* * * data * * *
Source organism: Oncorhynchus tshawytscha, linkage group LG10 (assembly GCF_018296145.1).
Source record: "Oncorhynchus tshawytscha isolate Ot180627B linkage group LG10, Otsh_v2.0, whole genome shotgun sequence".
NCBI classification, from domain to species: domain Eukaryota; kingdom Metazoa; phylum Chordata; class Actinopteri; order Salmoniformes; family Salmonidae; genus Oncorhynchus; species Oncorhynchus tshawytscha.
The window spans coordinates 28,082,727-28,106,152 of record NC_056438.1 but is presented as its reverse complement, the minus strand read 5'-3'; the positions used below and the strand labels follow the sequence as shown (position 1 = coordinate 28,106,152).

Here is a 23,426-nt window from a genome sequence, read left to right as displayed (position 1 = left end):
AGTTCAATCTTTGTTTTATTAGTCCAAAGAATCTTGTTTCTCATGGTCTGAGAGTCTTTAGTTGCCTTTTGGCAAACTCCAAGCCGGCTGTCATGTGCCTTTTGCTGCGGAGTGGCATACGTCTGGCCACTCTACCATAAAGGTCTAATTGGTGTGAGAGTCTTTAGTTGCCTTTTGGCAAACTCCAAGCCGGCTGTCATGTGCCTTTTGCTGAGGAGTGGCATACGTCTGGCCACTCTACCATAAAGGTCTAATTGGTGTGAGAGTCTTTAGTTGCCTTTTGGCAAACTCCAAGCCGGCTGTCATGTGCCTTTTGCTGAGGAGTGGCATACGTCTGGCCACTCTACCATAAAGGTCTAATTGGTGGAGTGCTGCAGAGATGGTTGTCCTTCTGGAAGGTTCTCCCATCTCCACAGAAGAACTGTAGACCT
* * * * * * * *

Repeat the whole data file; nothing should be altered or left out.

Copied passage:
Source organism: Oncorhynchus tshawytscha, linkage group LG10 (assembly GCF_018296145.1).
Source record: "Oncorhynchus tshawytscha isolate Ot180627B linkage group LG10, Otsh_v2.0, whole genome shotgun sequence".
NCBI classification, from domain to species: domain Eukaryota; kingdom Metazoa; phylum Chordata; class Actinopteri; order Salmoniformes; family Salmonidae; genus Oncorhynchus; species Oncorhynchus tshawytscha.
The window spans coordinates 28,082,727-28,106,152 of record NC_056438.1 but is presented as its reverse complement, the minus strand read 5'-3'; the positions used below and the strand labels follow the sequence as shown (position 1 = coordinate 28,106,152).

Here is a 23,426-nt window from a genome sequence, read left to right as displayed (position 1 = left end):
AGTTCAATCTTTGTTTTATTAGTCCAAAGAATCTTGTTTCTCATGGTCTGAGAGTCTTTAGTTGCCTTTTGGCAAACTCCAAGCCGGCTGTCATGTGCCTTTTGCTGCGGAGTGGCATACGTCTGGCCACTCTACCATAAAGGTCTAATTGGTGTGAGAGTCTTTAGTTGCCTTTTGGCAAACTCCAAGCCGGCTGTCATGTGCCTTTTGCTGAGGAGTGGCATACGTCTGGCCACTCTACCATAAAGGTCTAATTGGTGTGAGAGTCTTTAGTTGCCTTTTGGCAAACTCCAAGCCGGCTGTCATGTGCCTTTTGCTGAGGAGTGGCATACGTCTGGCCACTCTACCATAAAGGTCTAATTGGTGGAGTGCTGCAGAGATGGTTGTCCTTCTGGAAGGTTCTCCCATCTCCACAGAAGAACTGTAGACCT